You might say that they’re “mad as hell and they aren’t going to take it anymore.”
SHRM Members for Transparency, the group of respected former SHRM Board members, executives, and current SHRM members who have challenged the incumbent SHRM Board for a lack of transparency and refusal to stand up and publicly explain what it is doing, has given up on trying to get the Board to sit down and talk.
So, they’re taking a different approach and are going to run a slate of candidates for seats on the SHRM Board.
Changing the Society by changing the Board
At a press conference Sunday in Atlanta before the start of the 64th SHRM Annual Conference and Exhibition, the Transparency group announced that they will push six (6) candidates for seats on the SHRM Board of Directors in an attempt to change the Board’s actions from the inside.
“A SHRM member told me, ‘If you want to change the Society, the way you should do it is to change the Board,’ ” said Mike Losey, a former SHRM CEO and a current member of the Transparency Group’s steering committee. “We’re not going back to beg them anymore.”
It’s a tough task for anyone to try to make an independent run for the SHRM Board given that without help from the nominating committee (an unlikely prospect), any outsiders would have to make the bid as “write-in” candidates. And, given that fewer than 5 percent of SHRM’s 260,000 person membership actually vote in the Board election, it’s a daunting prospect to convince them to write anyone in, and in large enough numbers, to have a legitimate chance of success.
First four Transparency Group candidates
Four of the Transparency group candidates for the SHRM Board were made public Sunday; two more will recruited and added to the slate later.
The four named Sunday are:
- Kate Herbst, SPHR, former chair of the Human Resources Certification Institute (HRCI);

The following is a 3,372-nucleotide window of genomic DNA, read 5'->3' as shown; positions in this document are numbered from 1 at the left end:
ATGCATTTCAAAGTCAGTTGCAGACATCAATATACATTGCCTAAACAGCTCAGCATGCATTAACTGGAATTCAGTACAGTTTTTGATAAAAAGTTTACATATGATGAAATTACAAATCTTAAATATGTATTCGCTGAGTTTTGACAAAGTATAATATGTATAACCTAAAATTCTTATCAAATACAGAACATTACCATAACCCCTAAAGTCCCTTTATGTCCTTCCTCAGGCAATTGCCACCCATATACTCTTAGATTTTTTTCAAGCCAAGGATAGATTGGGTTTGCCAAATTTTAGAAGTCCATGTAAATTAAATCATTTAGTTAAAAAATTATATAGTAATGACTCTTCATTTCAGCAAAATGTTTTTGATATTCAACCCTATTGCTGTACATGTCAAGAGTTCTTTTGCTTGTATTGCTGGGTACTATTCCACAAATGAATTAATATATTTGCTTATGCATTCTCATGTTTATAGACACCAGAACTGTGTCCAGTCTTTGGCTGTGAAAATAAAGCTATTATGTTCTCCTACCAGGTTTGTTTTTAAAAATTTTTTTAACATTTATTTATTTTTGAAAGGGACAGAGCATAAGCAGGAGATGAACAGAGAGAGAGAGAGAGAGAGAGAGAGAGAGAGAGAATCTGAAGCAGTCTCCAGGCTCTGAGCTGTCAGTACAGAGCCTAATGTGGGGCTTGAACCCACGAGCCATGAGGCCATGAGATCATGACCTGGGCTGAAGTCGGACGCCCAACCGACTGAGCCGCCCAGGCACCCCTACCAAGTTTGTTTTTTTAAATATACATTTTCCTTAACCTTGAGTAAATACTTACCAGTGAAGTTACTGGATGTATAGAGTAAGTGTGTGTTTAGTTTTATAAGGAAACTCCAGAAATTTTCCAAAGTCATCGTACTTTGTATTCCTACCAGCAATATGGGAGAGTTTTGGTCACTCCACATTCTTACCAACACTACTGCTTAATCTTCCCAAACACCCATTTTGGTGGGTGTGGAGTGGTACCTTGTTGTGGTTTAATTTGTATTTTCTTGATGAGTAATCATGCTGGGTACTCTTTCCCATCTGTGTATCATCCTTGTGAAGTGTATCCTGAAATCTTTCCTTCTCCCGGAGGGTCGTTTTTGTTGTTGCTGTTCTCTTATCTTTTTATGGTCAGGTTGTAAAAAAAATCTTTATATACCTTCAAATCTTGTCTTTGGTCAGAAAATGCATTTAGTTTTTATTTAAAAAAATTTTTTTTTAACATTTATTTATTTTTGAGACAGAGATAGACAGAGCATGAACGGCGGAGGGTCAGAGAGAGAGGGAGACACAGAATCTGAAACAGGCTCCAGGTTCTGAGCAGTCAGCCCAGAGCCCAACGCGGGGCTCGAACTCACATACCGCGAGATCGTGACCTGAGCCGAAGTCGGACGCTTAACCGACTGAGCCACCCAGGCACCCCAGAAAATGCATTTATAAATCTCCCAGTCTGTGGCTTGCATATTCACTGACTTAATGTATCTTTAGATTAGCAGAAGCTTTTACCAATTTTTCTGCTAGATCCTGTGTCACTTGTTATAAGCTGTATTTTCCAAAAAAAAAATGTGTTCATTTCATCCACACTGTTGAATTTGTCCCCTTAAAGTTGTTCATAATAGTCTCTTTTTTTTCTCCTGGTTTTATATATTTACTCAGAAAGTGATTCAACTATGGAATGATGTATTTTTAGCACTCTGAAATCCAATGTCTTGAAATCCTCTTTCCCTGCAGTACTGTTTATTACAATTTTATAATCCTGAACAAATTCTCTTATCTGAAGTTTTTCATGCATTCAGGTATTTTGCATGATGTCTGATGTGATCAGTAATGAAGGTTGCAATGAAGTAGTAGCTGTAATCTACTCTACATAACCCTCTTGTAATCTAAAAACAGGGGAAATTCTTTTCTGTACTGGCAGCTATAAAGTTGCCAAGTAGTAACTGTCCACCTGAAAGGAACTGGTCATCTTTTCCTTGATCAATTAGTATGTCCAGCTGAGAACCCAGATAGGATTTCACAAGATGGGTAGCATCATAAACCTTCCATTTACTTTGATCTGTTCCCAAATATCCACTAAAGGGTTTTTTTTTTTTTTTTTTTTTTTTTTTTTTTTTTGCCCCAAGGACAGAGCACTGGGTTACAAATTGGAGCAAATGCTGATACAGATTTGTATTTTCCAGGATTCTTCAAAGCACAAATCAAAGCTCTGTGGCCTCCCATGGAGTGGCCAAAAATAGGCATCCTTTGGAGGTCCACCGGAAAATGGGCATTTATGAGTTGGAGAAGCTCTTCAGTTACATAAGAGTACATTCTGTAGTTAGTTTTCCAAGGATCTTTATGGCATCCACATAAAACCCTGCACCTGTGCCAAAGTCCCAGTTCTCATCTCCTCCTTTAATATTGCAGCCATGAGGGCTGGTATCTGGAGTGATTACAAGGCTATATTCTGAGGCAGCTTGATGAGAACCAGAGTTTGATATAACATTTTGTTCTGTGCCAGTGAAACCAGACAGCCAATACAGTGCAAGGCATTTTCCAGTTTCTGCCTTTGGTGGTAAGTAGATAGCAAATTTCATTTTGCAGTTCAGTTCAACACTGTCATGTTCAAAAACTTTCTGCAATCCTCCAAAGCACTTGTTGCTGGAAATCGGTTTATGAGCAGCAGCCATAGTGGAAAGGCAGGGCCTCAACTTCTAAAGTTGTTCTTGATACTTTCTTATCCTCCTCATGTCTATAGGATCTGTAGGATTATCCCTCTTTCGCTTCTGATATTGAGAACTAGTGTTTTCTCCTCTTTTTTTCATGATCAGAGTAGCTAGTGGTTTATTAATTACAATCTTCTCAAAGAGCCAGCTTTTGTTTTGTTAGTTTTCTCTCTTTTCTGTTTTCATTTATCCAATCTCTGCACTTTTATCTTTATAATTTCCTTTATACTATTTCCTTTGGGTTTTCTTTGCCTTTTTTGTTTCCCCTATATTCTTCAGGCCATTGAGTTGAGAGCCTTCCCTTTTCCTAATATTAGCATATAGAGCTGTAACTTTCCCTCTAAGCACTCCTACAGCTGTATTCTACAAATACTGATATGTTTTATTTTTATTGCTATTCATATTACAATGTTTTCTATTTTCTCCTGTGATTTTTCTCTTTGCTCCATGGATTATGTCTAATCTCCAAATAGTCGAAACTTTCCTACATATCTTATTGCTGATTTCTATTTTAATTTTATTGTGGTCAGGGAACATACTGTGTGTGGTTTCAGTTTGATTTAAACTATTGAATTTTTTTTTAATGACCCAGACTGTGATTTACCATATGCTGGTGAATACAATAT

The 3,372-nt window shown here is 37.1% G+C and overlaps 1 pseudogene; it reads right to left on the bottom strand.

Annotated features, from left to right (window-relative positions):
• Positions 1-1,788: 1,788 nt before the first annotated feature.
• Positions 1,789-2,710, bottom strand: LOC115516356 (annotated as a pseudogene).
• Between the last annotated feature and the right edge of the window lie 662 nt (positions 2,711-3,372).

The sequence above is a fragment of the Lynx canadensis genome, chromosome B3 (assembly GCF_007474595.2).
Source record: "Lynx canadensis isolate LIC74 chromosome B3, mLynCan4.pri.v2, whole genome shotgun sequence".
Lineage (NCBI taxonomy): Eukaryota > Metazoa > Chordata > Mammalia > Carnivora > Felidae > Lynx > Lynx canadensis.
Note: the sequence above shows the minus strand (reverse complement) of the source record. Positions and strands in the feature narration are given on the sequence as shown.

- Marilyn Hoppen, SPHR, a 31-year SHRM member and current President of SHRM West Sound Human Resource Management Association;
- Susan Warner, Esq. and SPHR, president of Human Resource Trouble Shooters; and;
- Mike Losey, SPHR, CAE, the retired CEO of SHRM.
The decision to field a slate of candidates reflects the frustration the Transparency group has with the SHRM Board’s unwillingness to continue to meet with them to discuss the issues they are concerned about. After announcing last year before SHRM Las Vegas that they were willing to talk with the Transparency Group, the Board has only actually sat down to talk twice — in October and then again in March — and no more meetings are scheduled.
With no more meetings scheduled, and no real progress apparent, the Transparency group decided in May to push ahead with a survey of SMFT group members because, “it has become apparent — as many of you suggested it would — that continuing to meet (with the SHRM Board) is unlikely to be a successful means to achieving our goals.”
A key survey result
The Transparency Group announced the results of the survey on Sunday (and TLNT will have more on the survey tomorrow), but the key question for SMFT, according to Losey, was the following:
To avoid any conflict of interest, Board Source and the American Society of Association Executives (ASAE) recommend that, if a non-profit Board wishes to consider compensating itself, an independent committee should be formed to study the issue and make a recommendation to the non- profit Board. The SHRM Board has chosen not to follow these recommendations. Do you think it is important for the SHRM Board to avoid any conflict of interest by following Board Source and ASAE recommendations?
According to Losey, 98 percent of those who responded to the survey voted “Yes” to that question – that is, they think the SHRM Board should follow the generally accepted conflict of issues standards that most not-for-profit associations follow when it comes to pay and premium travel for Board members. Most boards do not accept either, although the SHRM Board does both, and that is one of the big bones of contention for the Transparency Group, who also feel that the Board voted for these items secretly and then refused to explain or justify their actions.
“It’s an inherent conflict for the Board to design and approve a compensation plan (for themselves),” Losey said. “This Board has a right to do anything they want — just tell us about it.”
With six SHRM Board members elected to just one-year terms last year, it’s clear that the Transparency Group can get their members on the Board if they can navigate the many hurdles ahead. But, those hurdles won’t be easy to get over — and the SHRM Board will surely have some sort of response that makes them more difficult than they already are.
Stay tuned for more.